“Nothing should be made by man’s labour that is not worth making.” William Morris
In this new series we will explore some of the key ideas behind the iconic and hugely influential British Arts and Crafts Movement, a widespread phenomenon of the late 19th and early 20th century that continues to shape the world we live in today.
At the heart of the Arts and Crafts movement was a deep desire to improve society for the better. What began as a small, reactionary group promoting high quality craftsmanship over mass production quickly gained momentum, spreading across the UK into Europe, the United States and Japan, encompassing all strands of design including fabric, interiors, jewellery, furniture and architecture. With a socialist ethos the group’s leading members fought for quality over quantity, which they argued could improve working conditions, the standard of design and the aesthetics of people’s homes. William Morris, one of the group’s most prominent leaders, famously wrote, “Have nothing in your house that you do not know to be useful, or believe to be beautiful.” The high levels of skill and originality of design they promoted elevated everyday, useful objects to the status of fine art, restoring dignity to aspects of design that were being homogenised by industry.
From the outset, idealism played a vital role in the development of the Arts and Crafts movement, although some ideals were more realistic and successful than others. London in the 1840s was suffering in the aftermath of the Industrial Revolution, with factory-led mass production damaging both social standards and the quality of manufacture. Large numbers of labourers shipped in to the city were crammed into unsanitary, squalid housing and factory working conditions were dangerous, exhausting and underpaid, while factories pumped out pollution into the newly overcrowded city. Manufacture was becoming increasingly distant from designers, leaving many products lacking spirit and humanity.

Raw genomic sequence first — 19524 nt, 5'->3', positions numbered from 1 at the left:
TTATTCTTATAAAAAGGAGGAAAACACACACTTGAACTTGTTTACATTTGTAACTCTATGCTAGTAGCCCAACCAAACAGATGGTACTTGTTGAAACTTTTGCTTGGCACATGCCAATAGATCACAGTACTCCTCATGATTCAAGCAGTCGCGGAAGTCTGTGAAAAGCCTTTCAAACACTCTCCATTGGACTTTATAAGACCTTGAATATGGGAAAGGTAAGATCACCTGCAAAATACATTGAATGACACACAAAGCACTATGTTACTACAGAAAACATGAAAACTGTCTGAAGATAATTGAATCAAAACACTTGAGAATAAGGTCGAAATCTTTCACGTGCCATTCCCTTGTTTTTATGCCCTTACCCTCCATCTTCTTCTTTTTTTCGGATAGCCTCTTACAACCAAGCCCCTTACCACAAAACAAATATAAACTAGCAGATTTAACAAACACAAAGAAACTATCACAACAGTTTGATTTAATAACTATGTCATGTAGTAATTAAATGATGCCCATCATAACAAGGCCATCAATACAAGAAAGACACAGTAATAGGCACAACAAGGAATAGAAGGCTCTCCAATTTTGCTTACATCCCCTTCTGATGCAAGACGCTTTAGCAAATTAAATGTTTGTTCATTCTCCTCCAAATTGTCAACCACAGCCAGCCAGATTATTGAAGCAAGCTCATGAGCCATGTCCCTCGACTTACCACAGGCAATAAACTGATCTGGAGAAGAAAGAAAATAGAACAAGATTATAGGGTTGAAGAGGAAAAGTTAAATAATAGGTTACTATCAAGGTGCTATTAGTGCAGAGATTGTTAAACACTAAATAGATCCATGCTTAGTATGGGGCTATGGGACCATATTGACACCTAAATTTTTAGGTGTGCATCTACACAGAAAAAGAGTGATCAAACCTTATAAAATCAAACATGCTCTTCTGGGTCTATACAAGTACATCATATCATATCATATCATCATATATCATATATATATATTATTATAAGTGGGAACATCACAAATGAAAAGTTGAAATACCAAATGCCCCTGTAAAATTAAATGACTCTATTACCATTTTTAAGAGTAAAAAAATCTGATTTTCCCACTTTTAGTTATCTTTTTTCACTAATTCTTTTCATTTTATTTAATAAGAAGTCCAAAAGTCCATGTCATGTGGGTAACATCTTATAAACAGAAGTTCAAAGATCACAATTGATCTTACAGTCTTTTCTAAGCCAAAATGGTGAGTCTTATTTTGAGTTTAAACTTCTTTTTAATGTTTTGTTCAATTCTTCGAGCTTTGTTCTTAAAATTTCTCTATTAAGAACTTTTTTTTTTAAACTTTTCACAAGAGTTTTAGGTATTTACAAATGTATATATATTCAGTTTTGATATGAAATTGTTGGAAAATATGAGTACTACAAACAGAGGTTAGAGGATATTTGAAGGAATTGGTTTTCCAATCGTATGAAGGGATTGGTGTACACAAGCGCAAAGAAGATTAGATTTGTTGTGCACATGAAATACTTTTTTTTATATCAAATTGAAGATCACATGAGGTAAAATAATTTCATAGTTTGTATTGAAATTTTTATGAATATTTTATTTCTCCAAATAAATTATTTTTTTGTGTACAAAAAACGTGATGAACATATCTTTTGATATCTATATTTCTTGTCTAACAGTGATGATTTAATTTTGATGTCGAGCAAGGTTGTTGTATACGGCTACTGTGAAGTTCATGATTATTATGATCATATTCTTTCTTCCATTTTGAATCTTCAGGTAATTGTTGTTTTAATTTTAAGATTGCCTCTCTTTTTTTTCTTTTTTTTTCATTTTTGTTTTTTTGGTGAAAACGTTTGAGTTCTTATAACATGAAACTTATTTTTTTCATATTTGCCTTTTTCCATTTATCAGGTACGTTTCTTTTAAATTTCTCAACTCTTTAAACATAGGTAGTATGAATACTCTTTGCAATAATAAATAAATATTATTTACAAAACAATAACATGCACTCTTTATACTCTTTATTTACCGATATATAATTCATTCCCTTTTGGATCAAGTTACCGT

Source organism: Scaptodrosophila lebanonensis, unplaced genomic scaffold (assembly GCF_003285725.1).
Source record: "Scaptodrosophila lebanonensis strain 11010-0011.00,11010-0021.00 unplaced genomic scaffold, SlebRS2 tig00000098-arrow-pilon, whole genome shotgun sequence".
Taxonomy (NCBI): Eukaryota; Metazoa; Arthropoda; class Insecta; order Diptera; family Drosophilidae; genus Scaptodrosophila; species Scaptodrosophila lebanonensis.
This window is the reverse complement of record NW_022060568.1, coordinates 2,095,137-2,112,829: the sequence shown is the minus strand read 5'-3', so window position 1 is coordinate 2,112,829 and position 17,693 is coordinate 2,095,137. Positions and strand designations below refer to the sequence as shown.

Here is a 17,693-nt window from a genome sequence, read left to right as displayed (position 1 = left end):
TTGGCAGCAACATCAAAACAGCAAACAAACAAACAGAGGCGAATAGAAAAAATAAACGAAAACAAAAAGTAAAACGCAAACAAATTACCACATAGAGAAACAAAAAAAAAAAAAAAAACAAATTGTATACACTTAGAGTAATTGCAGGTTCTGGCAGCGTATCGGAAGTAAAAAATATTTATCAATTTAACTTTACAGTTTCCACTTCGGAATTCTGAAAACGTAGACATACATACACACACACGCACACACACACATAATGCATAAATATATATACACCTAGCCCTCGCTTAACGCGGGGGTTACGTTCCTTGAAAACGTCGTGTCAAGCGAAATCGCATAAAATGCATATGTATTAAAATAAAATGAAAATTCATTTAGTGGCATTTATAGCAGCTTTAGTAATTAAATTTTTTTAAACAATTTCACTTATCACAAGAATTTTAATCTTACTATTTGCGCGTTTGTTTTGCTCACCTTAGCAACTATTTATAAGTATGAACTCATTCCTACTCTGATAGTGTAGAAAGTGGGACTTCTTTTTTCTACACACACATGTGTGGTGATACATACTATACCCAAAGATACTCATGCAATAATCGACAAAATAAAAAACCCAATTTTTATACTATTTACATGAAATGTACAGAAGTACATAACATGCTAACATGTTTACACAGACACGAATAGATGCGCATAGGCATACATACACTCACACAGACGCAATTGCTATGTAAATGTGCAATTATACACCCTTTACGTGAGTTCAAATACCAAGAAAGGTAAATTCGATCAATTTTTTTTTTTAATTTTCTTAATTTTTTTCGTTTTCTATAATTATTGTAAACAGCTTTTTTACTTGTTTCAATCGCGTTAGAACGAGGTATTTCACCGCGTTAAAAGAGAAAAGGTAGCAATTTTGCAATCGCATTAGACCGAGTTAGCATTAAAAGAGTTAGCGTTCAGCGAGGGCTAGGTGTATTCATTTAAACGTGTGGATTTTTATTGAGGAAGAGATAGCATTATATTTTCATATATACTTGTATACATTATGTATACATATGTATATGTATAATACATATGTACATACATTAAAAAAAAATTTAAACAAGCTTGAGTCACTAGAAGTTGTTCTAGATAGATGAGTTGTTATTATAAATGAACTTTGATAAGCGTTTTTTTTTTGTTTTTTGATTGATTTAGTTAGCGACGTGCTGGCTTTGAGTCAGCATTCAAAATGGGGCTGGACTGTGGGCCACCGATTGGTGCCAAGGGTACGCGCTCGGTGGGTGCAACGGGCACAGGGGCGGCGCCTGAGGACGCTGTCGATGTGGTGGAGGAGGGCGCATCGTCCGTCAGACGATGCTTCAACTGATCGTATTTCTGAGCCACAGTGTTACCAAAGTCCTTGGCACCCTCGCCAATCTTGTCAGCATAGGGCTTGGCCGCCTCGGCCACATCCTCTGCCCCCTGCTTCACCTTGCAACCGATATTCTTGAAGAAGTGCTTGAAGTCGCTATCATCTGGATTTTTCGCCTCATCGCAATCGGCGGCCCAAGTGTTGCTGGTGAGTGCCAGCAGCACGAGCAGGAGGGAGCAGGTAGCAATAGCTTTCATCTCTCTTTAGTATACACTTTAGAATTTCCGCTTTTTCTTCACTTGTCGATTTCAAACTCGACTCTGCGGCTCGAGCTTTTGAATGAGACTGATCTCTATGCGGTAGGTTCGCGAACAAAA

A strand of frustrated intellectuals had begun to revolt against such changes in the mid-19th century, with a group in London banding together to form The Arts and Crafts Society in 1871, the basis of the movement’s name. Believing the decorative arts could radically transform society for the better, they advocated a higher standard of living, with offshoot groups establishing small scale workshops and guilds providing training and employment. Innovative, hand produced items were made that they hoped would be affordable for all, although the production costs proved too high for this to be sustainable long term. But together the group raised the value of decorative arts through regular exhibitions and displays which proved lucrative and popular, spreading their ideas far and wide. The first president of the society, artist and book illustrator Walter Crane, wrote, “The true root and basis of all art lies in the handicrafts.”
While the group were united through socialist ideas rather than aesthetics, nature became a recurring theme, seen in plant forms, feathers and floral decorations, as single motifs and richly layered, intricate repeat patterns. As a reaction against the depersonalising effects of industrialisation many of their densely patterned designs drew on vernacular plants and flowers from their native English countryside, including wildflowers and weeds. They celebrated the human need to connect with the natural world by filling interior spaces with decorative items including wallpaper, furniture, lamps and fabric. Some of the most popular fabrics to be designed include C.F.A Voysey’s distinctive patterns, Arthur Silver’s much celebrated peacock feathers for Liberty and Lindsay Butterfield’s floral textiles, decorating the homes of the British public. Such designs infiltrated the world of British fashion, which was initially ridiculed, but in following decades became the mainstream trend.